On the other side of these activist movements were the Pharisees and Essences. The former were artisans and tradesmen who involved themselves with the deep study of Torah and who added to the written Torah the oral Torah, that is, the practices, customs, and traditions of the people. For them both were absolutely authoritative. Because of this they were very popular among the people who regarded them as ideals of a faithful Jew. They sought to interpret the law in such ways that its prescriptions could be obeyed in whatever new circumstances in which Israel found itself. They put “a fence” around Torah, that is, they expanded its application so that by observing the fence one could be absolutely certain they were not breaking the commandment. So Israel’s redemption could be achieved by being faithful to Torah.

The Pharisees and their successor the Rabbis were emphasizing the way to salvation for Israel was to live out their election as God’s people by being faithful to the covenant which was given to them by God by his love for them. They sought the renewal of the individual and the nation. They were the liberals of the time because they accepted the developments of theology which had taken place in Judaism including the concepts of resurrection, judgment, and the eschatological renewal, a new heaven and a new earth. This meant, of course, that they were advocating for Israel’s exclusive concentration on its traditions, customs, mores, and conventions. That focus was meant to keep Israel faithful to God by the careful observance of Torah which was Israel’s side of the covenant. They were called to be God’s people so they must then live as God’s people.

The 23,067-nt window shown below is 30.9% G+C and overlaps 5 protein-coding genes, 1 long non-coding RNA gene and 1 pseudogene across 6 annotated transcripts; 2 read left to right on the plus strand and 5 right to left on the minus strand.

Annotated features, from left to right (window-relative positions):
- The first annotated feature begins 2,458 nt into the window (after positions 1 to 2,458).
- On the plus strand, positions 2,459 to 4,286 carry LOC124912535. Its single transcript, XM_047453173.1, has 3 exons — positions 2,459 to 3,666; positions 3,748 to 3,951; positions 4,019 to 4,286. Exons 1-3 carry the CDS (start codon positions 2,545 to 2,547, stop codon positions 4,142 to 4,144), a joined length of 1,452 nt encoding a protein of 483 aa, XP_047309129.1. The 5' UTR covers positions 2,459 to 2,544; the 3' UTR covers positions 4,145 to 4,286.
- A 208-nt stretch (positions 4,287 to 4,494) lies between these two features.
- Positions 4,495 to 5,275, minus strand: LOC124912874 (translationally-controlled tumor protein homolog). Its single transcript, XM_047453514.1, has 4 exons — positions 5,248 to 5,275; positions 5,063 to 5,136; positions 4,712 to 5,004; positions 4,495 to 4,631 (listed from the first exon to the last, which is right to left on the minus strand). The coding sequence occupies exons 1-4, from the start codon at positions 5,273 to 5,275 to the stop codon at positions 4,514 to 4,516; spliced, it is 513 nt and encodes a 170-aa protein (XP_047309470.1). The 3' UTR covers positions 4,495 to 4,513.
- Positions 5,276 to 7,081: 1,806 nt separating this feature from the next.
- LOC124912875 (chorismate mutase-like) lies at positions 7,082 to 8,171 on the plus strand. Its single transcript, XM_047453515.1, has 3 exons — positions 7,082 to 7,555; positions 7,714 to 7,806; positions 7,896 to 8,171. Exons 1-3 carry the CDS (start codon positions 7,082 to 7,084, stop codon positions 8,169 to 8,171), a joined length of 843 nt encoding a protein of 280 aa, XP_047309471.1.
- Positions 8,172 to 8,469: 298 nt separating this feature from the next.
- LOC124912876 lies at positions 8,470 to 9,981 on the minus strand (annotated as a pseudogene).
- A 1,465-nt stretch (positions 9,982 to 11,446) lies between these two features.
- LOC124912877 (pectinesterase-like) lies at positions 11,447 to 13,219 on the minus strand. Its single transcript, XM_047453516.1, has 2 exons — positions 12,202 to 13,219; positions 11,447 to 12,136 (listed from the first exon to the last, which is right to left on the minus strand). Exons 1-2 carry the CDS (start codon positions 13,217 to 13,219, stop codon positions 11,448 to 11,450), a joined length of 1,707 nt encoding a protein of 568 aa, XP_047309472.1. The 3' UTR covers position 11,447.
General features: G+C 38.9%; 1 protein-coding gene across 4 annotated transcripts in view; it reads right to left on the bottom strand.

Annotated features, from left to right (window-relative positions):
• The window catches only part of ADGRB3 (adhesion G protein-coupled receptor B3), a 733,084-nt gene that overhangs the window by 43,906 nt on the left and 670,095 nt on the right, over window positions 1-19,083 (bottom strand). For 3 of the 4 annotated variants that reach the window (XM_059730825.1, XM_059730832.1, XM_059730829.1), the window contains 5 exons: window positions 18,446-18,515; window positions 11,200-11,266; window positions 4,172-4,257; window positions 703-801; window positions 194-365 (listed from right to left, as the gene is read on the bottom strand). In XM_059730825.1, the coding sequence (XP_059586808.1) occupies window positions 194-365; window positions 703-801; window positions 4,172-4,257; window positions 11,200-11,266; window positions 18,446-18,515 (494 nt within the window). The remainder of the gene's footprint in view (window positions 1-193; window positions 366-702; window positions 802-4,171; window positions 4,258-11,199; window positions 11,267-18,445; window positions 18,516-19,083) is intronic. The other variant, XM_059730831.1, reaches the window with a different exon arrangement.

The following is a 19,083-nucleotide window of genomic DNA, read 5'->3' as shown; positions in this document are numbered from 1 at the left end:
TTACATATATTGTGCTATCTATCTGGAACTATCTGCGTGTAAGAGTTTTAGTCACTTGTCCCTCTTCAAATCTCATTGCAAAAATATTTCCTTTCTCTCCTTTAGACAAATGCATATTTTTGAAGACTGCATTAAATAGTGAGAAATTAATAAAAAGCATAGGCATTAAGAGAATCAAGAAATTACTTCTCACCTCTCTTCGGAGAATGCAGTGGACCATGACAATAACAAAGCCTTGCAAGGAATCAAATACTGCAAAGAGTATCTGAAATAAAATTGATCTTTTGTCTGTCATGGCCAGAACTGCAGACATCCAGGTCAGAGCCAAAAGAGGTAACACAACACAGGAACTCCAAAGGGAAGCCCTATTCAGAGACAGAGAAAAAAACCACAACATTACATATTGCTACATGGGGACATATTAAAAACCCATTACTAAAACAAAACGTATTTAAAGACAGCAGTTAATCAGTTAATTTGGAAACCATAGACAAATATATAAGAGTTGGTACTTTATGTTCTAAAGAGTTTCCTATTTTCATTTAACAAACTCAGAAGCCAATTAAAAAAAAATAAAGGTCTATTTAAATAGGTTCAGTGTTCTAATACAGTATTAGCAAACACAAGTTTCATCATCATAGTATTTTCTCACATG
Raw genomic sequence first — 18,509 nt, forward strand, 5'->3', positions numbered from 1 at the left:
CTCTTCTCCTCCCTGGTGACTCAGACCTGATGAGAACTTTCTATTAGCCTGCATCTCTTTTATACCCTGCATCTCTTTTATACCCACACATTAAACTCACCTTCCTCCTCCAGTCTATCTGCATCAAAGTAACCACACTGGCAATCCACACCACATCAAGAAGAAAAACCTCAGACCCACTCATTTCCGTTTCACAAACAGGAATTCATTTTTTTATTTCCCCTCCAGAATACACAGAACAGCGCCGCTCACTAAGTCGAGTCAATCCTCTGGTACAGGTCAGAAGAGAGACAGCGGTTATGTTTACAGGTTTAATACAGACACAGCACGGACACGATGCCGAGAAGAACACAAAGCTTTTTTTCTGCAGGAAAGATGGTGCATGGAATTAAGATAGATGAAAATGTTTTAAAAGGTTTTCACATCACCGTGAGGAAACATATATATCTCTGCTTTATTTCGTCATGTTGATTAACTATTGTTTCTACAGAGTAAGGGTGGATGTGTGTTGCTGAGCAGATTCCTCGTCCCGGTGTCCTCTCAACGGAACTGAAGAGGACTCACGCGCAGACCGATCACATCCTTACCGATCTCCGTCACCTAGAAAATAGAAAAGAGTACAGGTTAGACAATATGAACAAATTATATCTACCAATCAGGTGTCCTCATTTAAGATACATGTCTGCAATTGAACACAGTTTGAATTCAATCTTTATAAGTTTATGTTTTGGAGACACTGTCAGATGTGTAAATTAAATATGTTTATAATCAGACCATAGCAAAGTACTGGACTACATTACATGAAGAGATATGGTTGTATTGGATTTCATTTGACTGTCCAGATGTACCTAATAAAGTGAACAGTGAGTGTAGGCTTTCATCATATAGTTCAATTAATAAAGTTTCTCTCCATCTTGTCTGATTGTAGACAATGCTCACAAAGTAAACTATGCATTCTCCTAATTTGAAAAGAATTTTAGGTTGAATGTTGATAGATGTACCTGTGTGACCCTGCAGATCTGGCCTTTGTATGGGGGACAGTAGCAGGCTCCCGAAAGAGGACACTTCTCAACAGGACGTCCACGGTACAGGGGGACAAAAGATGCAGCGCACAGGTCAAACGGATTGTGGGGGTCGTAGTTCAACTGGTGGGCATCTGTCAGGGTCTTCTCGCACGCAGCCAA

However, the “Fourth Philosophy,” so-called by Josephus, seems to have also infected the Pharisees. Judas, a revolutionary, teamed up with a Pharisee by the name of Sadduc. This Pharisee no doubt provided a legitimating legal support for the idea that this revolutionary propounded that paying taxes to Rome was tantamount to idolatry because it, in effect, was recognizing Caesar’s claim to divinity. Josephus indicates that this doctrine contaminated the whole nation and even led its adherents to attack their fellow Jews who disagreed with them. It added significantly to the unrest and disruption of the society and contributed to initiating the war with Rome which brought total disaster to the nation. This whole “philosophy” flew in the face of Israel’s life under the Persian Empire from 539 B.C. to Alexander’s conquest. In those three hundred years Israel lived peaceably and comfortably within the empire. In fact, the time was so tranquil that Israel allowed the influence of Persian religion, Zoroastrianism, on Judaism. This occurred because both faiths were monotheistic. Contributing to this overwhelming impression of serenity is the fact that little was written during those years. In fact, the first Persian emperor, Cyrus the Great, who allowed the return of deported peoples to their homelands and the rebuilding of their temples and the respect he showed for their religions was regarded by Israel with such reverence that he is named the LORD’s messiah.